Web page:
At sixteen I went out with a boy whose older sister was severely mentally challenged. At 24 she started disappearing with boys/men who really only used her for sex and she often ended up a surprisingly long way from home with no idea of where she was or where to go.

She had no concept of reproduction other than babies were made while having sex so she believed she was pregnant. It was suggested to her parents she should be sterilised, an agonising thought for them, but her disappearances were traumatic, all the more so because of her incapacity, and had she fallen pregnant the baby would become the family's responsibility, or be adopted out.

They were not in a position to raise another child, they still had an 8yo late comer and were just scraping by financially. Pregnancy itself would have been extremely challenging and she would have been devastated to have the baby taken away. Mentally compromised people have human feelings and drives we all do.

Could they have given her the pill? Maybe, but maintaining that can be easier said than done and it's not infallible. In the end it was the best solution for all concerned. She continued to believe she could have babies but there was no longer the worry that she actually would.

Hunter W.
Hunter W6 years ago

I certainly know some people who should be sterilized. My family ended up with my step-sister, only to find out that her drug addicted mother is pregnant, and homeless again. Should she be sterilized and her current children be taken away? Definitely!!

Diane L.
Diane L6 years ago

I tend to agree with you, Linda V. I know a few who should not have procreated, and does the name Michelle Duggar mean anything? Let's see, how about Octomom? I know a few men as well, who should have been forced to be sterilized, and do think there are situations which advocate for doing that to a person, whether female or male. It shouldn't JUST because of race, poverty level, education or intelligence, although if one is absolutely unable mentally to care for a child, then yes, they should not create one. Same if they cann't afford to support a child............don't CREATE one. There needs to be some common sense used, and if I was told just because I didn't have "X" amount of money in the bank, or I was lacking a college education, then I shouldn't have a child, I'd be fighting tooth & nail about it. I think I have enough common sense, MYSELF to not want to do that if I couldn't support a child at that time, however, and nobody should make that decision for me. Now, IF I wasn't able t make such a decision, then maybe others should be given that ability. Does that make sense?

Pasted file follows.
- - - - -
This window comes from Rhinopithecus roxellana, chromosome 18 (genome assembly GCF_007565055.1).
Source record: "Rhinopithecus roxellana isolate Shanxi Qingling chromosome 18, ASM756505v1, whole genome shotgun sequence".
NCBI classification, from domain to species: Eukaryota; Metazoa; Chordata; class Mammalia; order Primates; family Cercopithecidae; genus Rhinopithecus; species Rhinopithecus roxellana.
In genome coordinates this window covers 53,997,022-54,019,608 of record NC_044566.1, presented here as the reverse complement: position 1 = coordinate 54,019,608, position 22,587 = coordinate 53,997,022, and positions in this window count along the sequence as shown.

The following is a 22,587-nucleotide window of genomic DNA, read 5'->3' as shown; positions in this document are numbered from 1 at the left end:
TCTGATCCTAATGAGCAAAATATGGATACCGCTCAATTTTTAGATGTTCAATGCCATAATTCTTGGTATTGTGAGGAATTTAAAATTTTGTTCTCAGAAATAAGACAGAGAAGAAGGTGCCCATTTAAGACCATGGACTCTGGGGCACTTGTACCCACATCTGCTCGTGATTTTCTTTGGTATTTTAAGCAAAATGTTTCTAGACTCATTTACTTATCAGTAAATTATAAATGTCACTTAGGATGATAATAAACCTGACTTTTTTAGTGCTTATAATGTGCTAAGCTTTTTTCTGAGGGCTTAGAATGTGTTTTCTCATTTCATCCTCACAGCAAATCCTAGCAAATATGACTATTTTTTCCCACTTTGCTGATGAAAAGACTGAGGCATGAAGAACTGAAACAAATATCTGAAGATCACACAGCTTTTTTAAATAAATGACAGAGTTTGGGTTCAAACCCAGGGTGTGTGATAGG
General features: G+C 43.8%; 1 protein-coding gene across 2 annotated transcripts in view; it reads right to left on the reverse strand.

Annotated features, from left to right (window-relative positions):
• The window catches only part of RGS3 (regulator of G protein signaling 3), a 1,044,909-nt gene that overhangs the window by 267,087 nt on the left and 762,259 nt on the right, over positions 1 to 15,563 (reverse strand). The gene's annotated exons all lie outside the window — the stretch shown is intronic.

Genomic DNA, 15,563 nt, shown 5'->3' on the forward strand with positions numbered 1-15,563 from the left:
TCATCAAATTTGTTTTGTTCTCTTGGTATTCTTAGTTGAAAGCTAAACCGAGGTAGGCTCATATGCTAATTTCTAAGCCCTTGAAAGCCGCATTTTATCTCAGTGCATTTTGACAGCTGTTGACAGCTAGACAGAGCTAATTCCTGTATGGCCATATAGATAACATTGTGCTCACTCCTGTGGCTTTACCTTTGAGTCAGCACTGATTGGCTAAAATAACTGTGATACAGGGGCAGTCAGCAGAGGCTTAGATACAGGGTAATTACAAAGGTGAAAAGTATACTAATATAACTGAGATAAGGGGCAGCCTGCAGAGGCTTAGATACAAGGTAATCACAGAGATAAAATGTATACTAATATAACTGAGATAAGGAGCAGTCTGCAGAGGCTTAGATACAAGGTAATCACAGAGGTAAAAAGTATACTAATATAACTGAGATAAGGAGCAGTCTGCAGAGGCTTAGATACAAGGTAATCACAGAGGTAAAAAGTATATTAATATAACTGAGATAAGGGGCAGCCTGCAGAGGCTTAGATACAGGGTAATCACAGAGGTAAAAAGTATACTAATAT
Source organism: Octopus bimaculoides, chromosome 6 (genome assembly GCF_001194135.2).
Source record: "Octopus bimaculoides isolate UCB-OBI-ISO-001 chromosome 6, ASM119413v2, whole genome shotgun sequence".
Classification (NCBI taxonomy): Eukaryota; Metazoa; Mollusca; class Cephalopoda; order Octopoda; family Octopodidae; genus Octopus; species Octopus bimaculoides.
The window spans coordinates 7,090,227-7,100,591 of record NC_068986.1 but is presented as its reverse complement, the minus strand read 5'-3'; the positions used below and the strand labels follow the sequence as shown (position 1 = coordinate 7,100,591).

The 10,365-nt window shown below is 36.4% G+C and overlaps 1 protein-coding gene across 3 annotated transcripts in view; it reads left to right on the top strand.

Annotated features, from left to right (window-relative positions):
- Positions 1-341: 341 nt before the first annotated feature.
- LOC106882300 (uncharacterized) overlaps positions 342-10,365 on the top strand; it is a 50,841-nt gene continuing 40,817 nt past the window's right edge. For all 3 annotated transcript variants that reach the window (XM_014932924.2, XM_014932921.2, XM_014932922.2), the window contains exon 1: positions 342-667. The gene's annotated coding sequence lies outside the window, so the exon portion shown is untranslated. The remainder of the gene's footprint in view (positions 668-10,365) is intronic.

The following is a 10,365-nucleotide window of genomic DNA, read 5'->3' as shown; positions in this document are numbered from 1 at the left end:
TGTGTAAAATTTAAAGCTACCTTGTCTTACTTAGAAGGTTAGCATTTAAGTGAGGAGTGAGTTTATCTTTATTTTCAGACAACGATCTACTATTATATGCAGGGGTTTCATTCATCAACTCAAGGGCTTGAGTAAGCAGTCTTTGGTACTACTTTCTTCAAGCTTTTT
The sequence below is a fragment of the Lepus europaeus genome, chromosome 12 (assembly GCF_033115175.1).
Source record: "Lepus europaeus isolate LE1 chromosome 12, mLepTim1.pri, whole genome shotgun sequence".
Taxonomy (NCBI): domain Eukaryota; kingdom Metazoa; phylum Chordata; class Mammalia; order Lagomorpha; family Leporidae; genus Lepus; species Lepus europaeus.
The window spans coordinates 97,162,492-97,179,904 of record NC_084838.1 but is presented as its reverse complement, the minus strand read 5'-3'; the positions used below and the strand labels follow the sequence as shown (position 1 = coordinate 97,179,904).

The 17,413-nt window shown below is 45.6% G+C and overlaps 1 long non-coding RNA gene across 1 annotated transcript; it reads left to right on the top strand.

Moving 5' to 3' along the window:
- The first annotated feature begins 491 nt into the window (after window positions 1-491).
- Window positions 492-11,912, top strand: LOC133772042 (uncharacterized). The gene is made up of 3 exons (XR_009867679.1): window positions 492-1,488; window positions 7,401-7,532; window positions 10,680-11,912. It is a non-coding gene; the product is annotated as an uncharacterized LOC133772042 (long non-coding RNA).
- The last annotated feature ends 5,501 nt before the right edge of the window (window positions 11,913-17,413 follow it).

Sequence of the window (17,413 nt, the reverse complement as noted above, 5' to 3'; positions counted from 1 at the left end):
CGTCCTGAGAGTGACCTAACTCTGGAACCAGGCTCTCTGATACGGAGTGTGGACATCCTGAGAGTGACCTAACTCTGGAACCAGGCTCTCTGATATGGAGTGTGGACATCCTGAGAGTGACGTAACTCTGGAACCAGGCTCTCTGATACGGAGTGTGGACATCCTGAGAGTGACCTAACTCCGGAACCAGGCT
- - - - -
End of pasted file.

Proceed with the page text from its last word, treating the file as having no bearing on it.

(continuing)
Linda V.
Linda V6 years ago

Really Teri - so have you volunteered to be sterilized? Stupidity is a family trait as is ignorance. I would think along with caring about Animals you should care about maintaining the human gene pool at its highest possible levels. Clearly, based on your statements your contributions should be minimized.

Terri B.
Terri B6 years ago

it's about time!!! there are way too many people in the world as it is, and i for one am tired of supporting every damn public aid baby and immigrant just because they were born in the united states and their ignorant parents can't provide for them. I DON'T WANT TO PROVIDE EITHER!! i totally support forced sterilization, especially for stupid people who continuously breed and breed and breed, just because they can and have someone supporting their unwanted offspring.

Brian M.
Past Member 6 years ago

A reasonable assessment would have to take into account that the average American family has two children and would deduct the expenses saved by not having said children.